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‘Decline’ Reduces Bukowski’s Effect

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Although he has attracted fanatical fans worldwide, the late writer Charles Bukowski remains a controversial figure whose gutter’s-eye view of the mean streets inspires revulsion as often as admiration.

A prolific poet and prose stylist, Bukowski was a natural showman who cunningly exploited his hard-drinking, bar-brawling persona in his craft. Considering Bukowski’s legendary public performances of his own work, a segue to the stage seems a logical transition.

But what becomes this legend most? Unfortunately, not “Decline and Fall,” the Shop Theatre Company’s ambitious but disappointing Bukowski adaptation at the Tamarind. Based on several Bukowski poems and stories, this adaptation by Marty Parker and James Penner fails to properly synthesize its source material, a shortcoming exacerbated by Jack Shearer’s inappropriately avuncular poet-narrator, whose dulcet delivery seems more suited to a National Geographic special than Bukowski’s downbeat verse.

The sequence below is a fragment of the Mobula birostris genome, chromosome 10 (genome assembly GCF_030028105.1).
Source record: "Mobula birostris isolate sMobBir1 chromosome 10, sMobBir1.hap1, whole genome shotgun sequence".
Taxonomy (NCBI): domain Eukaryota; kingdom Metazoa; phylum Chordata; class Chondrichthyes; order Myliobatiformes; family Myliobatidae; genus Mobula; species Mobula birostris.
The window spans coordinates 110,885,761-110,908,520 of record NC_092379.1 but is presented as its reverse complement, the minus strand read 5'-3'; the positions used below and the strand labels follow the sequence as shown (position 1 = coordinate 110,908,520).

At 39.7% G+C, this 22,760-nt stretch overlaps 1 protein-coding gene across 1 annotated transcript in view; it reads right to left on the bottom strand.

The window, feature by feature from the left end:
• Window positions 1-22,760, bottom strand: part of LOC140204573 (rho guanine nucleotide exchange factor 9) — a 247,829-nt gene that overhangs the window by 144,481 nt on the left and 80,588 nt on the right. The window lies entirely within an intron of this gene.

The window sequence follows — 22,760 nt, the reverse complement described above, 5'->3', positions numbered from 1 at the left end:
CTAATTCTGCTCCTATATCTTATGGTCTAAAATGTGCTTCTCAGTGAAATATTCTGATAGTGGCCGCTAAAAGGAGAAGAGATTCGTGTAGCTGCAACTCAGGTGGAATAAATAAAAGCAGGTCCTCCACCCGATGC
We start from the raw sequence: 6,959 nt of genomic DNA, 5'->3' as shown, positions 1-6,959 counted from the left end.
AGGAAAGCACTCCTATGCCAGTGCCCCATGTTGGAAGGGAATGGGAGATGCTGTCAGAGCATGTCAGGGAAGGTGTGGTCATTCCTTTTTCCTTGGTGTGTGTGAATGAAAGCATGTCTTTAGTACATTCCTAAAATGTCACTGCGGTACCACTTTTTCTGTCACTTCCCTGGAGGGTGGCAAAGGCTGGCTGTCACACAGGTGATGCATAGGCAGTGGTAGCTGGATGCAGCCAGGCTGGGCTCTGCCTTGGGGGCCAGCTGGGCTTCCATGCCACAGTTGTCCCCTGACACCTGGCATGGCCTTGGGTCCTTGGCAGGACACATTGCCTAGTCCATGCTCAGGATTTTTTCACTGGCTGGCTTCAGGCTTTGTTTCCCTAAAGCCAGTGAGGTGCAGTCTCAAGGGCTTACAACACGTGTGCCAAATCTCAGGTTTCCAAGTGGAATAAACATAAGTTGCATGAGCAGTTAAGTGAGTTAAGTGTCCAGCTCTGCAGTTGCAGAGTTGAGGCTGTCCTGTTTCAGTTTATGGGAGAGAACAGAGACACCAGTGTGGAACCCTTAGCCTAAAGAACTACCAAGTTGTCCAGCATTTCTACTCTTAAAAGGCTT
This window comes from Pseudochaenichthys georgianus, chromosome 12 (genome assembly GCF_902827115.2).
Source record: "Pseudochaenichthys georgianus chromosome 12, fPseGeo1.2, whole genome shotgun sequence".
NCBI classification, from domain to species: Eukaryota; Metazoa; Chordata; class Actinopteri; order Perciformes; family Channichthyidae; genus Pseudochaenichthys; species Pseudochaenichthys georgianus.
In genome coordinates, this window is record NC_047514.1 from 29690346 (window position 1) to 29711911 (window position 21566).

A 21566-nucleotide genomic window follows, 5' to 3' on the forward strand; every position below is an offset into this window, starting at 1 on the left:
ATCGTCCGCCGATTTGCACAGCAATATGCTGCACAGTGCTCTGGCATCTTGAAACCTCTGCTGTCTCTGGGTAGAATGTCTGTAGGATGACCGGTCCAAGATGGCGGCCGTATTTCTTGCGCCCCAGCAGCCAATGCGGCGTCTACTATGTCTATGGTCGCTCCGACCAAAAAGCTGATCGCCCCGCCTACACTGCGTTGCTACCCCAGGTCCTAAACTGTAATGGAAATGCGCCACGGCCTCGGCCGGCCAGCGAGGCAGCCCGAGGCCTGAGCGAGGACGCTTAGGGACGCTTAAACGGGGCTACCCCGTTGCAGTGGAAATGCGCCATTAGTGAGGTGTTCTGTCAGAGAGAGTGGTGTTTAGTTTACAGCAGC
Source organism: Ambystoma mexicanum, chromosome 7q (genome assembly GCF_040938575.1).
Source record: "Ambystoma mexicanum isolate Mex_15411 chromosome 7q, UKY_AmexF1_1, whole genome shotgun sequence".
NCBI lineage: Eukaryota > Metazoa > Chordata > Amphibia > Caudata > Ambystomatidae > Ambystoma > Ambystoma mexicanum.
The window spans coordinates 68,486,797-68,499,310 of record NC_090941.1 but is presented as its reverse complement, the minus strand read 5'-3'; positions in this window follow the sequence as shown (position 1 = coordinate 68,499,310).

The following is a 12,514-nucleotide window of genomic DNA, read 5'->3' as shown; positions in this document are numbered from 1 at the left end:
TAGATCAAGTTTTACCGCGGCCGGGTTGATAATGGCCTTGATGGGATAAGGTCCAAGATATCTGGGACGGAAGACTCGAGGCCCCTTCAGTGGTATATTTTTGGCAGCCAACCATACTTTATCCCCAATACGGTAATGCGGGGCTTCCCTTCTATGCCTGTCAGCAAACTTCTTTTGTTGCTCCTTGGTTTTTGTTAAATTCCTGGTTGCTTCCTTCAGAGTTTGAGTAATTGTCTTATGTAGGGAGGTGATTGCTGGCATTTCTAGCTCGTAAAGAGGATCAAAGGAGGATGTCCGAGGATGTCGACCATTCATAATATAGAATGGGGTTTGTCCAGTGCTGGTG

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Director Todd Frasier and an energetic cast explore the obvious to hilarious effect, although the performers frequently resort to caricature and the evening ends with a forced sensationalism Bukowski would have abhorred. In general, this production too often reduces Bukowski’s complicated nihilism to the level of sitcom. Call this Bukowski Lite; despite the grit sifting through it, it seldom packs the punch of the original brew.

* “Decline and Fall,” Tamarind Theatre, 5919 Franklin Ave., Hollywood. Thursdays-Sundays, 8 p.m. Ends July 27. $17. (888) 566-8499. Running time: 1 hour, 20 minutes.

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